What’s Killing Software Testers?

Posted on Oct 30, 2014
stabbingWith Halloween rapidly approaching, let's take a quick look at some of the top things that are killing software testers...

Accelerated Release Cycles

In response to today's demand for speed and "Continuous Everything," the software delivery conveyer belt keeps moving faster and faster.  Considering that software testing has long been a thorn in the side of the software delivery process, it's unreasonable to expect that simply trying to speed up an already-troubled quality process will achieve the desired results. (I Love Lucy fans: Just think of Lucy and Ethel at the candy factory, struggling to keep pace as the conveyer belt starts putting out chocolates faster and faster.)

If there's never enough time allotted for testing, it's probably a sign that your organization needs to reassess its culture as it relates to building and testing software.  In most organizations, quality software is clearly the intention, yet the culture of the organization yields trade-off decisions that significantly increase the risk of exposing faulty software to the market.

 

Poor Quality Code From Development

Testers are hired to perform advanced testing, not chase after defects stemming from simple development mistakes which could (and should) have been caught during implementation. If the development team consistently applies development testing practices such as unit testing, static analysis, and peer code review to ensure that code meets expectations before it progresses to QA, that reduces the number of avoidable defects that QA has to spend time identifying, reporting, then later re-verifying. This is not only increases the team's overall velocity, but also allows testers to concentrate on the already-daunting task of developing and executing their test plans within the very limited available timeframe. 

 

Realistic Test Data

Access to realistic test data significantly improves the effectiveness of a test suite.  Good test data and test data management practices will increase coverage as well as reduce risks  However, developing or accessing test data can be a considerable challenge—in terms of time, effort, and compliance.  Copying production data can be risky (and potentially illegal).  Asking database administrators to provide the necessary data is typically fraught with delays. Moreover, burdening dev or QA with this task moves team members beyond their core competencies, potentially delaying other aspects of the project for what might be imprecise or incomplete results.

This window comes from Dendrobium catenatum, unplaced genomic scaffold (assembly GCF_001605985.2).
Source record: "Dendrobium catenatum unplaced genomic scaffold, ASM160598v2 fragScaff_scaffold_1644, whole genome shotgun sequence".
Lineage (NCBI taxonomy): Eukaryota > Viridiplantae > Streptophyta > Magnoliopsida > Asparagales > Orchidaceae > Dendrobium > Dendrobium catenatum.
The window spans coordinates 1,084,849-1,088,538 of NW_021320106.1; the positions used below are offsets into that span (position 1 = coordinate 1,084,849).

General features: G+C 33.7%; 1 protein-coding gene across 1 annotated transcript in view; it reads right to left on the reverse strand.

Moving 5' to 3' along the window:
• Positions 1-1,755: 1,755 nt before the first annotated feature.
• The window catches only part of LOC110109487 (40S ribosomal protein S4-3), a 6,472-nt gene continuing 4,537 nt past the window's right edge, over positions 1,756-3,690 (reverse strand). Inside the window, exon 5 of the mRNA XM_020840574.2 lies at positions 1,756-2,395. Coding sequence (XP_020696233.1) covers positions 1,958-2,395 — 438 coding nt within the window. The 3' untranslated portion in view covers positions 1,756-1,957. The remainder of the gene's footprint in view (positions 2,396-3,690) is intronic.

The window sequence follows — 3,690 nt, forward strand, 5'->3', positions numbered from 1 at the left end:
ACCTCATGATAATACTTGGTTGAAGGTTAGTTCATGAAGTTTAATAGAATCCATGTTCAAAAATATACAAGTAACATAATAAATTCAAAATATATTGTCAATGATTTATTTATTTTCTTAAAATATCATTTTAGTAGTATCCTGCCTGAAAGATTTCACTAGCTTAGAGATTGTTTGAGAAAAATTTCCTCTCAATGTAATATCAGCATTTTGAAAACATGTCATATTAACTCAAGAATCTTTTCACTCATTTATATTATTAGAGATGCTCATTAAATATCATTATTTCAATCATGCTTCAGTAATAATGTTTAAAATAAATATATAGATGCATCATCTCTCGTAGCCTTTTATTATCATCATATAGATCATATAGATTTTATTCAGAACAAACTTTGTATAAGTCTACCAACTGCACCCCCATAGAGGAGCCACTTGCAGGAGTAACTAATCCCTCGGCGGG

Some organizations have found that simulation technologies such as service virtualization reduce the horror of test data management.

 

Access to a Complete Test Environment

With multiple dependent systems, a complete and realistic test environment is nearly impossible to stage.  Developers, QA testers, and performance engineers commonly face:
  • Systems that are impractical or too complex for test labs
  • Divisional and political boundaries that limit access to resources
  • Inaccessible 3rd party/partner systems and services
  • Scheduling constraints that limit testing to inadequate, inconvenient windows
  • Missing/unstable components
  • Evolving development environments

Attempting to resolve test environment access constraints by building out a staged test environment or virtual test lab can be extraordinarily expensive. In many situations, building such an environment with staged application instances and virtual test labs can be technically impossible—for example, when the dependent application is a third-party application, a complex system (like a mainframe) hosted by another division, or an application beyond the “geo-political” boundaries of the group executing the tests. Even when building a "complete" test environment is feasible, configuring and maintaining all the dependent applications involves a high ongoing operational cost.  

The unfortunate impact: testers can't test. Recent studies show that 64% of testers currently spend little to no time creating automated tests and only 50% of expected test plans are completed due to test environment access constraints. 

If you're trying to escape this tester-killer, service virtualization might provide you a safe refuge.

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